This blog was co-authored by Candidate Attorney, Felix Le Roux.

In a previous blog, we pointed out that the ambit and limitations of PAJA review proceedings are frequently misconstrued, and that PAJA reviews are limited to the review grounds available and raised by the applicant in terms of PAJA. In a September 2023 judgment, the Johannesburg High Court confirmed that a review court is not at liberty to substitute its opinion for that of the administrator in question.

The matter arose from the JSE’s finding that a director had breached the JSE Listing Requirements by failing to exercise his fiduciary duties. The JSE imposed a R2 million fine and the publication of a censure announcement. The director applied to the Financial Services Tribunal for the suspension of these sanctions pending the reconsideration of the JSE’s finding by the Tribunal. The Tribunal decided to suspend the fine but declined to suspend the publication of the censure.   

The director applied to the High Court for an order setting aside the Tribunal’s decision not to suspend the publication of the censure. His grounds of review were that the Tribunal attached too much weight to his slim prospects of success in the main reconsideration application and too little weight to the potential harm the public censure would cause to his reputation.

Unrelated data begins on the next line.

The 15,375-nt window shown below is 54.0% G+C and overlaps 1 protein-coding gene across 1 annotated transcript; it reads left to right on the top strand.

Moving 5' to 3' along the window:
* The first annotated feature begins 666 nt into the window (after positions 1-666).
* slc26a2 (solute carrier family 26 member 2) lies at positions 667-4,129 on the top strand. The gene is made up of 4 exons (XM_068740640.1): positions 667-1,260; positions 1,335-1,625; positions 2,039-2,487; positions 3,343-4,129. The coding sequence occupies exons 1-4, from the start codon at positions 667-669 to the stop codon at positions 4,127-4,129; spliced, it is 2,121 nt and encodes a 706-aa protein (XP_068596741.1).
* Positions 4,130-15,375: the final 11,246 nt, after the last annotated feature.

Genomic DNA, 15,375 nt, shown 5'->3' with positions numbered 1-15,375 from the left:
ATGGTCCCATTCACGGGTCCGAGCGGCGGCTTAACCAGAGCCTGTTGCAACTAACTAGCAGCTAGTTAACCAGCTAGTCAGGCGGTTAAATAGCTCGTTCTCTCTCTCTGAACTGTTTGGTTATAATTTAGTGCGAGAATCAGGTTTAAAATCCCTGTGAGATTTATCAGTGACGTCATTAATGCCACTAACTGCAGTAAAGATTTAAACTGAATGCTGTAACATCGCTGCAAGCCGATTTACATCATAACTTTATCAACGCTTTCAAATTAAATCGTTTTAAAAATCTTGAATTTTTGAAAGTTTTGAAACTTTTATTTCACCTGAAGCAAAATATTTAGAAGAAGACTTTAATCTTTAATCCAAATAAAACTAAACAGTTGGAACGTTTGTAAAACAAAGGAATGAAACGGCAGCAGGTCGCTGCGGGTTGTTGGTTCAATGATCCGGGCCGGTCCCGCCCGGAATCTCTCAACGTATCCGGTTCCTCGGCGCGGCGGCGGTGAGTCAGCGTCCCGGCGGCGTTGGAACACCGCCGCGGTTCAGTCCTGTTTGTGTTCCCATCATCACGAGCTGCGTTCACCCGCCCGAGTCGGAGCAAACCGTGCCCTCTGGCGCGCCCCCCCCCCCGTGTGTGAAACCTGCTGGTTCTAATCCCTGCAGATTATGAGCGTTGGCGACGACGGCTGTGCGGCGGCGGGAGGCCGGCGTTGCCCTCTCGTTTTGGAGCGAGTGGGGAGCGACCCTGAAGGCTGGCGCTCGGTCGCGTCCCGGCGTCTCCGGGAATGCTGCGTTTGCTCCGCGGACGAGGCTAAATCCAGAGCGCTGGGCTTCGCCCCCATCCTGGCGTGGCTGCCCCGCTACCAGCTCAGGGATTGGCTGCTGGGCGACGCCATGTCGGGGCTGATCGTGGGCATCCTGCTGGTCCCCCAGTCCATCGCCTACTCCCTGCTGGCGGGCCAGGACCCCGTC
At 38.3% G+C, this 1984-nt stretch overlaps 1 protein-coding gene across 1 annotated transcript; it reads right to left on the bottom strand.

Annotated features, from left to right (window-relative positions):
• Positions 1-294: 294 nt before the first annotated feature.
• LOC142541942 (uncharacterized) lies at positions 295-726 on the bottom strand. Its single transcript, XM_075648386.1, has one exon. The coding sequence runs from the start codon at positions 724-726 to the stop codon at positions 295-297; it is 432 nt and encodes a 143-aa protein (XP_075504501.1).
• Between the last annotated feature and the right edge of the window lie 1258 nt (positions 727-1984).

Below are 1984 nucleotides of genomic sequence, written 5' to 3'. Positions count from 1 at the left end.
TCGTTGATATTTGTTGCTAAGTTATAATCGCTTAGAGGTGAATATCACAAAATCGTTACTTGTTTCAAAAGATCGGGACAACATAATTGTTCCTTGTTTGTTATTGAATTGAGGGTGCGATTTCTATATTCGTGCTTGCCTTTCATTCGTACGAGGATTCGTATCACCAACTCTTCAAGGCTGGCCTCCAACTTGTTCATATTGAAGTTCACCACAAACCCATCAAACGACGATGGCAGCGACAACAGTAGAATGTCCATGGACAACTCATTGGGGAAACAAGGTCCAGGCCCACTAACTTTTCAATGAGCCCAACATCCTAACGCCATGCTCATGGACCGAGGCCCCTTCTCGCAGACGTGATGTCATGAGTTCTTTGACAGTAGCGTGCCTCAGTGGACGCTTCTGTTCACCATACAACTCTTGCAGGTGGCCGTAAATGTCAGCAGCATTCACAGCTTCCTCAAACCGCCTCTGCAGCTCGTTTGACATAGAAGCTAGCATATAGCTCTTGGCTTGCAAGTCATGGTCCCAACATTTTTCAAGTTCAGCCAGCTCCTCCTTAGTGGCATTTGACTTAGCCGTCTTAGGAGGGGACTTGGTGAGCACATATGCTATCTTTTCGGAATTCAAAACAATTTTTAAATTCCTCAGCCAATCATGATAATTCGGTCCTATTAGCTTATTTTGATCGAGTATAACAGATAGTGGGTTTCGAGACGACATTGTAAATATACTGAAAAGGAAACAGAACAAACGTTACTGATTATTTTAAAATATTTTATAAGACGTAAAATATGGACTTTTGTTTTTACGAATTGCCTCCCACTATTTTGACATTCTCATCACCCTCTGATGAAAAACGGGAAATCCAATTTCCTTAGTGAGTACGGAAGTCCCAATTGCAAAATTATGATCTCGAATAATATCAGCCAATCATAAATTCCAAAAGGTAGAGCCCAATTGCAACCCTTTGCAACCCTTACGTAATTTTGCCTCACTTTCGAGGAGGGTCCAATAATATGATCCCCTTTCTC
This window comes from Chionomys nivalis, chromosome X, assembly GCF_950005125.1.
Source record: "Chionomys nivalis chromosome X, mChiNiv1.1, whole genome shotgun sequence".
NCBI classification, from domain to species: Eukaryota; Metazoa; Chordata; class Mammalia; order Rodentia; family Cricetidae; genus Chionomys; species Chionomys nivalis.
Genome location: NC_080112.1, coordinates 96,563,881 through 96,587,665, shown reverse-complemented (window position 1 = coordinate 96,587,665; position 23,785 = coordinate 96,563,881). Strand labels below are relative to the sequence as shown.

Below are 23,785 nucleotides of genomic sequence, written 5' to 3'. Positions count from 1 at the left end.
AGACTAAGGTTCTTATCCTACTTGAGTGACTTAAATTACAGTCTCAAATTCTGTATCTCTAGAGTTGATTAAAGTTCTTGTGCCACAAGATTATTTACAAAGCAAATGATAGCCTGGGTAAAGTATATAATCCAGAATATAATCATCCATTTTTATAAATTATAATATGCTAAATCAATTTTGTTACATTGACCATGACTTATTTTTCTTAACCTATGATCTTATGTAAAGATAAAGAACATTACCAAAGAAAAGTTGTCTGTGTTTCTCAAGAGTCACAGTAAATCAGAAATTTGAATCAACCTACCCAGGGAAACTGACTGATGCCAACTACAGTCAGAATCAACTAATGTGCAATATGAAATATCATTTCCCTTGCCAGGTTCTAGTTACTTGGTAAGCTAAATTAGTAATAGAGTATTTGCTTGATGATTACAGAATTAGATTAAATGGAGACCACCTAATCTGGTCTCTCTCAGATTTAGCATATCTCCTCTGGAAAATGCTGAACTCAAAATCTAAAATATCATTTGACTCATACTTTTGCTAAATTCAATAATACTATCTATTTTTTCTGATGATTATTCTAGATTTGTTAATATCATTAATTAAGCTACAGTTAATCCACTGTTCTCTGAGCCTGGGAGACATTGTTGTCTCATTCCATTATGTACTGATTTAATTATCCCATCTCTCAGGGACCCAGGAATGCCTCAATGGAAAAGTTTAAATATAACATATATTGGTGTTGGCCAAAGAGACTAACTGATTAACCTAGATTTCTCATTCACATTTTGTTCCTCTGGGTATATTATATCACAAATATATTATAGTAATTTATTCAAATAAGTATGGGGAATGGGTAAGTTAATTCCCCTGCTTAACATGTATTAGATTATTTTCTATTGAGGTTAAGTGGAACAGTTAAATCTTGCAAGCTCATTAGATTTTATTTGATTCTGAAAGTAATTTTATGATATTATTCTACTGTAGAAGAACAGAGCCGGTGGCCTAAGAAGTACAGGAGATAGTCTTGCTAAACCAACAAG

The court stated that if it were in the shoes of the Tribunal, it might have concluded that it is inappropriate to deal with the suspension of the JSE’s sanctions in a piecemeal fashion and that either both or none of the sanctions should be suspended. However, the court emphasised that administrative decisions are not reviewed based on whether they align with what the reviewing court would have done in the shoes of the decision-maker. Rather, they are reviewed based on whether the decision was rational, reasonable, lawful and procedurally fair with reference to the review grounds raised by the applicant. These objective factors are assessed in the context of:

  • the nature and purpose of the power being exercised by the decision-maker;
  • the facts on which the decision was based; and
  • the reasons for the decision.  

On application of these factors, the court held that the weight attached by the Tribunal to the considerations in question did not deprive the decision of a rational basis. Accordingly, the Tribunal did not commit a reviewable error. The review application was dismissed and the director was ordered to pay the JSE’s costs.